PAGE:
in je ogen waait de wind
i don't think i ever tried a sherry, it does also remind me of grandmas and strong perfume indeed. i'll try one soon.
what type(s) of sherry? im going to try the sweet one next i think its called pedro jiminezAs if sherry wasn’t strange enough on its own, I’ve passed even farther down the bridge of taboo and have mixed it with tonic - on more than one occasion no less. Anyway, tonic aside, I’ve liked sherry for a few years now.
You'll probably like Pedro Jiménez then, there's ultra-concentred cola flavours in there somewhere. Also raisins and licorice. It does get a bit sickly tbh but it's good stuff
Oh sweet, definitely. Haven't quite wrapped my palate around dry sherry yet (although I have in emergency settings used it as a stand-in for dry vermouth for certain cocktails). Anyway, for sipping, sweet, yes.what type(s) of sherry? im going to try the sweet one next i think its called pedro jiminez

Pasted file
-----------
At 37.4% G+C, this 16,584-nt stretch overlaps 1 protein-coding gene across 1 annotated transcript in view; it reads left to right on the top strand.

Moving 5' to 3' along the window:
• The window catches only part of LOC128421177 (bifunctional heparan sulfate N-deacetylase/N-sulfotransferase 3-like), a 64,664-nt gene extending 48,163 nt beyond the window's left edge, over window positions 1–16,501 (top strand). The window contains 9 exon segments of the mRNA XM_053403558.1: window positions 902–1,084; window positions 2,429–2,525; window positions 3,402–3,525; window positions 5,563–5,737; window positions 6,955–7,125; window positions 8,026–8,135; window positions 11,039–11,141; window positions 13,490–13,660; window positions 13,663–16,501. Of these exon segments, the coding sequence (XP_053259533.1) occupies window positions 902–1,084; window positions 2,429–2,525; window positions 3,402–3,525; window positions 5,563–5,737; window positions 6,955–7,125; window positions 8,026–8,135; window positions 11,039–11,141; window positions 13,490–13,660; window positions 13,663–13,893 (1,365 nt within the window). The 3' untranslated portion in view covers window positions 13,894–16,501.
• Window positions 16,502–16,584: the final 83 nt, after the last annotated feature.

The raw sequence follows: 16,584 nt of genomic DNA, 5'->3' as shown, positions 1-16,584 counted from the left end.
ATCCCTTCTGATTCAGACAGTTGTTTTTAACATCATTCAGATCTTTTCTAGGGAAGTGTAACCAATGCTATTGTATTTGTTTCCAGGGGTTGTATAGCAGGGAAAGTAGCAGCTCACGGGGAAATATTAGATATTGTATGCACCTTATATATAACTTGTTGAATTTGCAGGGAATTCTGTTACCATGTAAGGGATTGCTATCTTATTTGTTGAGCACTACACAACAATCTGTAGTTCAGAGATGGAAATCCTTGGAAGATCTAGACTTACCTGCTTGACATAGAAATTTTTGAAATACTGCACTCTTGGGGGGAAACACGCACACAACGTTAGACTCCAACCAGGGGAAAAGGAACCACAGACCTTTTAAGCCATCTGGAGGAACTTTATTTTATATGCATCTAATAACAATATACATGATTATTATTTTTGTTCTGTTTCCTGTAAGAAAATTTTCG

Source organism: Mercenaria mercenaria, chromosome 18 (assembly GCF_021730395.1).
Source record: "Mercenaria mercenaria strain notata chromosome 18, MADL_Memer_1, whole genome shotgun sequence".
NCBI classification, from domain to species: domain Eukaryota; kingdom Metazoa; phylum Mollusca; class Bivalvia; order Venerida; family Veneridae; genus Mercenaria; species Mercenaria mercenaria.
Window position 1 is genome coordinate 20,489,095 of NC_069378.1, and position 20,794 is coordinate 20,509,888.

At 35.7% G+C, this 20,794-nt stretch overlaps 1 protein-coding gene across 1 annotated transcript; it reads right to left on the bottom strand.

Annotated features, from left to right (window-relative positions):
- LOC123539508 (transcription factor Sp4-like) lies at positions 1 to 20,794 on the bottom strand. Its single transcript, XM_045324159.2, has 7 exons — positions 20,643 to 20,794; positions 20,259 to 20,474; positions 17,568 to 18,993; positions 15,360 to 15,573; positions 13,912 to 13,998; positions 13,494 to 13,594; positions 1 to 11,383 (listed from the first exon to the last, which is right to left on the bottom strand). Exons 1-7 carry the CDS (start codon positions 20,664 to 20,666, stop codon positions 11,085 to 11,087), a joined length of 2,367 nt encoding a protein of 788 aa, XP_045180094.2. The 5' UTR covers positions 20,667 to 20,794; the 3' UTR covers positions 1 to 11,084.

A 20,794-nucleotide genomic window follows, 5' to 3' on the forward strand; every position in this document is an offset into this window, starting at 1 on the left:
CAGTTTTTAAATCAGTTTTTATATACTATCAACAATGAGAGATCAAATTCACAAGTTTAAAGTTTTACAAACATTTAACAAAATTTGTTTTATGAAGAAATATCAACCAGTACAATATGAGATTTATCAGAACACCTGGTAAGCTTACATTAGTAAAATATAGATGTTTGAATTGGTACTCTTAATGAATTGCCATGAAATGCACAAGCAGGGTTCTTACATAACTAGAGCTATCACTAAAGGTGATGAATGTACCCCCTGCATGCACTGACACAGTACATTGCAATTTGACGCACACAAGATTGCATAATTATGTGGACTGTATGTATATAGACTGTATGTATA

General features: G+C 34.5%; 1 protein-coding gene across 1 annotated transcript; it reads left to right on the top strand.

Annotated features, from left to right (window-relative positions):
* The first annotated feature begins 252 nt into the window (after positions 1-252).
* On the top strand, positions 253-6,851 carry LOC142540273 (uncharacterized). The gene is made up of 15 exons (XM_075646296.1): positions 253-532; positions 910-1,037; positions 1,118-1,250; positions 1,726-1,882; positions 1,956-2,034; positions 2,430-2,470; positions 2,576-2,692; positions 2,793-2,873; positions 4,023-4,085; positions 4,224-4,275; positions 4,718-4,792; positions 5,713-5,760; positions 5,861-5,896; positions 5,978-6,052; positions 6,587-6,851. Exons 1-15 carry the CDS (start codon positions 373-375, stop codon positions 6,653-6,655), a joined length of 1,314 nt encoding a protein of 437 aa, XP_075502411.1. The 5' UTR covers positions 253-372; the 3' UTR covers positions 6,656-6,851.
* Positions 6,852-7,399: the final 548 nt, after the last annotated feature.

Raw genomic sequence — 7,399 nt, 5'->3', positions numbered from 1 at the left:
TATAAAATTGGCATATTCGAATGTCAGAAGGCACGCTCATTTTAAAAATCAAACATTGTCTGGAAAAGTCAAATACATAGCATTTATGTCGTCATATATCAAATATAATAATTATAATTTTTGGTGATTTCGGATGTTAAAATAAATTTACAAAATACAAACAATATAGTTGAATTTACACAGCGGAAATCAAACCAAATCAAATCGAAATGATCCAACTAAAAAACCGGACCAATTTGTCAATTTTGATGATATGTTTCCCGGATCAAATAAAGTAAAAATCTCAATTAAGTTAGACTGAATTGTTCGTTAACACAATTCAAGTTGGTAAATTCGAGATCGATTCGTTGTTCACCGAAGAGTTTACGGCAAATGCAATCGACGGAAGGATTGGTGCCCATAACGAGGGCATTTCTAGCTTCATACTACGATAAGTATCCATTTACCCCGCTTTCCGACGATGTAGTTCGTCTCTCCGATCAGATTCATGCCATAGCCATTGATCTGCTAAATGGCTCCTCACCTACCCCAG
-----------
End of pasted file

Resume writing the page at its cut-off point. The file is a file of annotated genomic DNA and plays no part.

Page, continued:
Well it's done your writing no end of good, whatever other effects it may have.A good sherris-sack hath a twofold operation in it. It ascends me into the brain, dries me there all the foolish and dull and crudy vapors which environ it, makes it apprehensive, quick, forgetive, full of nimble, fiery, and delectable shapes, which, delivered o'er to the voice, the tongue, which is the birth, becomes excellent wit. The second property of your excellent sherris is the warming of the blood, which, before cold and settled, left the liver white and pale, which is the badge of pusillanimity and cowardice. But the sherris warms it and makes it course from the inwards to the parts extremes. It illumineth the face, which as a beacon gives warning to all the rest of this little kingdom, man, to arm, and then the vital commoners and inland petty spirits muster me all to their captain, the heart, who, great and puffed up with this retinue, doth any deed of courage, and this valor comes of sherris. So that skill in the weapon is nothing without sack, for that sets it a-work, and learning a mere hoard of gold kept by a devil, till sack commences it and sets it in act and use. Hereof comes it that Prince Harry is valiant, for the cold blood he did naturally inherit of his father, he hath, like lean, sterile, and bare land, manured, husbanded, and tilled with excellent endeavor of drinking good and good store of fertile sherris, that he is become very hot and valiant. If I had a thousand sons, the first humane principle I would teach them should be to forswear thin potations and to addict themselves to sack.